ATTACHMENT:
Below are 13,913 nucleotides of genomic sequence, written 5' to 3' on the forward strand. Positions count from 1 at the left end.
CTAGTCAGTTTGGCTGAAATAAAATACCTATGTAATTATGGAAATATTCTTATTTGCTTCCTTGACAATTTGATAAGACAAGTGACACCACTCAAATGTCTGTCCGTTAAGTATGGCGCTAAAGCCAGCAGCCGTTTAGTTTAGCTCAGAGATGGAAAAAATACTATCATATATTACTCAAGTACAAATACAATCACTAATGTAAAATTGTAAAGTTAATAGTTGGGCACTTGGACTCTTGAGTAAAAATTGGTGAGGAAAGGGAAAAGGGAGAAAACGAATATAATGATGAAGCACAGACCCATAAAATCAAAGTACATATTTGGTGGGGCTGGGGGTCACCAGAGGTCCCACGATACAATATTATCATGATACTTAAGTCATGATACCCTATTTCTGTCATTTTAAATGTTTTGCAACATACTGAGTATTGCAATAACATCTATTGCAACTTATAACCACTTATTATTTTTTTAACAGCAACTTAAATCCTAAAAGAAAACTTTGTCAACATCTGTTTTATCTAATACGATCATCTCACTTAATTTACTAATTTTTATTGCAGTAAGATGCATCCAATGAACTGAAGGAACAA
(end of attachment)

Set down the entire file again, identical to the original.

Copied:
Below are 13,913 nucleotides of genomic sequence, written 5' to 3' on the forward strand. Positions count from 1 at the left end.
CTAGTCAGTTTGGCTGAAATAAAATACCTATGTAATTATGGAAATATTCTTATTTGCTTCCTTGACAATTTGATAAGACAAGTGACACCACTCAAATGTCTGTCCGTTAAGTATGGCGCTAAAGCCAGCAGCCGTTTAGTTTAGCTCAGAGATGGAAAAAATACTATCATATATTACTCAAGTACAAATACAATCACTAATGTAAAATTGTAAAGTTAATAGTTGGGCACTTGGACTCTTGAGTAAAAATTGGTGAGGAAAGGGAAAAGGGAGAAAACGAATATAATGATGAAGCACAGACCCATAAAATCAAAGTACATATTTGGTGGGGCTGGGGGTCACCAGAGGTCCCACGATACAATATTATCATGATACTTAAGTCATGATACCCTATTTCTGTCATTTTAAATGTTTTGCAACATACTGAGTATTGCAATAACATCTATTGCAACTTATAACCACTTATTATTTTTTTAACAGCAACTTAAATCCTAAAAGAAAACTTTGTCAACATCTGTTTTATCTAATACGATCATCTCACTTAATTTACTAATTTTTATTGCAGTAAGATGCATCCAATGAACTGAAGGAACAA